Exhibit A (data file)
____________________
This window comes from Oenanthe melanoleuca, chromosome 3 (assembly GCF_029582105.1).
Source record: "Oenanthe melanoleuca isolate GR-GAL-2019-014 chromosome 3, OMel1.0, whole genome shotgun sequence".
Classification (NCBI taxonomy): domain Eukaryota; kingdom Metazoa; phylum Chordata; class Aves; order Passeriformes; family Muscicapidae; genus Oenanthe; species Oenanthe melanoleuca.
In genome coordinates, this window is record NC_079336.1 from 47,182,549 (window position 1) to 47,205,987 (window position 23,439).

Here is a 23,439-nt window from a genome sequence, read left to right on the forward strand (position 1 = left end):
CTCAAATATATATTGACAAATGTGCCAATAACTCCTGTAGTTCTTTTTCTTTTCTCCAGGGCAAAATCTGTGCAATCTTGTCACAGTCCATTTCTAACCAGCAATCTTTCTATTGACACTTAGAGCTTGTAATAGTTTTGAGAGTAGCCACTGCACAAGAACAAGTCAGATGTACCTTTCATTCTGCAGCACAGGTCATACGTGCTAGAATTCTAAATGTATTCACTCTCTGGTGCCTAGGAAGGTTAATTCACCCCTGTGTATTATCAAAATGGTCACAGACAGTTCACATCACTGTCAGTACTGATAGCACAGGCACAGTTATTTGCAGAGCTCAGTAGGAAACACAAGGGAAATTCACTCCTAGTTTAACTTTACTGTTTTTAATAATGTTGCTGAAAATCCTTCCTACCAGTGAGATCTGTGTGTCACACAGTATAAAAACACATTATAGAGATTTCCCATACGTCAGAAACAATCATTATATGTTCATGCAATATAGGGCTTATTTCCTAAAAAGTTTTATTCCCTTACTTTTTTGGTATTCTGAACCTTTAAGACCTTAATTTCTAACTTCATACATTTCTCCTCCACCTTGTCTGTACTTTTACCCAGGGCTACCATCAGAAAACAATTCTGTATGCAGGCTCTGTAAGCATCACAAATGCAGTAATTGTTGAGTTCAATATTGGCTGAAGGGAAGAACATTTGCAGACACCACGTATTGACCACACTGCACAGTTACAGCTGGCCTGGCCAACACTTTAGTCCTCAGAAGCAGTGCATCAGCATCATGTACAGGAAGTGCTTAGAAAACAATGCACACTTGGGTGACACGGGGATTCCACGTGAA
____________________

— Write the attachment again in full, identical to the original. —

This window comes from Oenanthe melanoleuca, chromosome 3 (assembly GCF_029582105.1).
Source record: "Oenanthe melanoleuca isolate GR-GAL-2019-014 chromosome 3, OMel1.0, whole genome shotgun sequence".
Classification (NCBI taxonomy): domain Eukaryota; kingdom Metazoa; phylum Chordata; class Aves; order Passeriformes; family Muscicapidae; genus Oenanthe; species Oenanthe melanoleuca.
In genome coordinates, this window is record NC_079336.1 from 47,182,549 (window position 1) to 47,205,987 (window position 23,439).

Here is a 23,439-nt window from a genome sequence, read left to right on the forward strand (position 1 = left end):
CTCAAATATATATTGACAAATGTGCCAATAACTCCTGTAGTTCTTTTTCTTTTCTCCAGGGCAAAATCTGTGCAATCTTGTCACAGTCCATTTCTAACCAGCAATCTTTCTATTGACACTTAGAGCTTGTAATAGTTTTGAGAGTAGCCACTGCACAAGAACAAGTCAGATGTACCTTTCATTCTGCAGCACAGGTCATACGTGCTAGAATTCTAAATGTATTCACTCTCTGGTGCCTAGGAAGGTTAATTCACCCCTGTGTATTATCAAAATGGTCACAGACAGTTCACATCACTGTCAGTACTGATAGCACAGGCACAGTTATTTGCAGAGCTCAGTAGGAAACACAAGGGAAATTCACTCCTAGTTTAACTTTACTGTTTTTAATAATGTTGCTGAAAATCCTTCCTACCAGTGAGATCTGTGTGTCACACAGTATAAAAACACATTATAGAGATTTCCCATACGTCAGAAACAATCATTATATGTTCATGCAATATAGGGCTTATTTCCTAAAAAGTTTTATTCCCTTACTTTTTTGGTATTCTGAACCTTTAAGACCTTAATTTCTAACTTCATACATTTCTCCTCCACCTTGTCTGTACTTTTACCCAGGGCTACCATCAGAAAACAATTCTGTATGCAGGCTCTGTAAGCATCACAAATGCAGTAATTGTTGAGTTCAATATTGGCTGAAGGGAAGAACATTTGCAGACACCACGTATTGACCACACTGCACAGTTACAGCTGGCCTGGCCAACACTTTAGTCCTCAGAAGCAGTGCATCAGCATCATGTACAGGAAGTGCTTAGAAAACAATGCACACTTGGGTGACACGGGGATTCCACGTGAA